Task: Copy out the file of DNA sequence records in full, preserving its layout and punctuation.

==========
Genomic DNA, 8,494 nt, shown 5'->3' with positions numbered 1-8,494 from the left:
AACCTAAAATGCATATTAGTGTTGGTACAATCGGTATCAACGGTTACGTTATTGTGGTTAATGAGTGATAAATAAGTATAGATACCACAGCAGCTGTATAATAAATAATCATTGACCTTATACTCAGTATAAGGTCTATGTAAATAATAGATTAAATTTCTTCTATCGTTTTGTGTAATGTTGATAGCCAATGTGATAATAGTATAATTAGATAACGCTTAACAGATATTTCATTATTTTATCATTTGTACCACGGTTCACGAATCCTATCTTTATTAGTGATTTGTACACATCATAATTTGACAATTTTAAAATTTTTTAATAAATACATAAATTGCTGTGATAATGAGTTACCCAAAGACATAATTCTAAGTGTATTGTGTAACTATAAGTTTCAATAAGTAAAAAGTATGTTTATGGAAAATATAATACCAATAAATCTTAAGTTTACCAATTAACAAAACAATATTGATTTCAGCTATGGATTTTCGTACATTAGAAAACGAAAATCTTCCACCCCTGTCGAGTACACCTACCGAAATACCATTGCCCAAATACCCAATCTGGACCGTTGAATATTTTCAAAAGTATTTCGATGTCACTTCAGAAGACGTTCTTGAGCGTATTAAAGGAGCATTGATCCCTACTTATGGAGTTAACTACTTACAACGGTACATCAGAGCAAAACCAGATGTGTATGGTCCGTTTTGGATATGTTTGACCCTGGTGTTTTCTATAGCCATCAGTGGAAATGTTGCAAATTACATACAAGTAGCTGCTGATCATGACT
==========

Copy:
Genomic DNA, 8,494 nt, shown 5'->3' with positions numbered 1-8,494 from the left:
AACCTAAAATGCATATTAGTGTTGGTACAATCGGTATCAACGGTTACGTTATTGTGGTTAATGAGTGATAAATAAGTATAGATACCACAGCAGCTGTATAATAAATAATCATTGACCTTATACTCAGTATAAGGTCTATGTAAATAATAGATTAAATTTCTTCTATCGTTTTGTGTAATGTTGATAGCCAATGTGATAATAGTATAATTAGATAACGCTTAACAGATATTTCATTATTTTATCATTTGTACCACGGTTCACGAATCCTATCTTTATTAGTGATTTGTACACATCATAATTTGACAATTTTAAAATTTTTTAATAAATACATAAATTGCTGTGATAATGAGTTACCCAAAGACATAATTCTAAGTGTATTGTGTAACTATAAGTTTCAATAAGTAAAAAGTATGTTTATGGAAAATATAATACCAATAAATCTTAAGTTTACCAATTAACAAAACAATATTGATTTCAGCTATGGATTTTCGTACATTAGAAAACGAAAATCTTCCACCCCTGTCGAGTACACCTACCGAAATACCATTGCCCAAATACCCAATCTGGACCGTTGAATATTTTCAAAAGTATTTCGATGTCACTTCAGAAGACGTTCTTGAGCGTATTAAAGGAGCATTGATCCCTACTTATGGAGTTAACTACTTACAACGGTACATCAGAGCAAAACCAGATGTGTATGGTCCGTTTTGGATATGTTTGACCCTGGTGTTTTCTATAGCCATCAGTGGAAATGTTGCAAATTACATACAAGTAGCTGCTGATCATGACT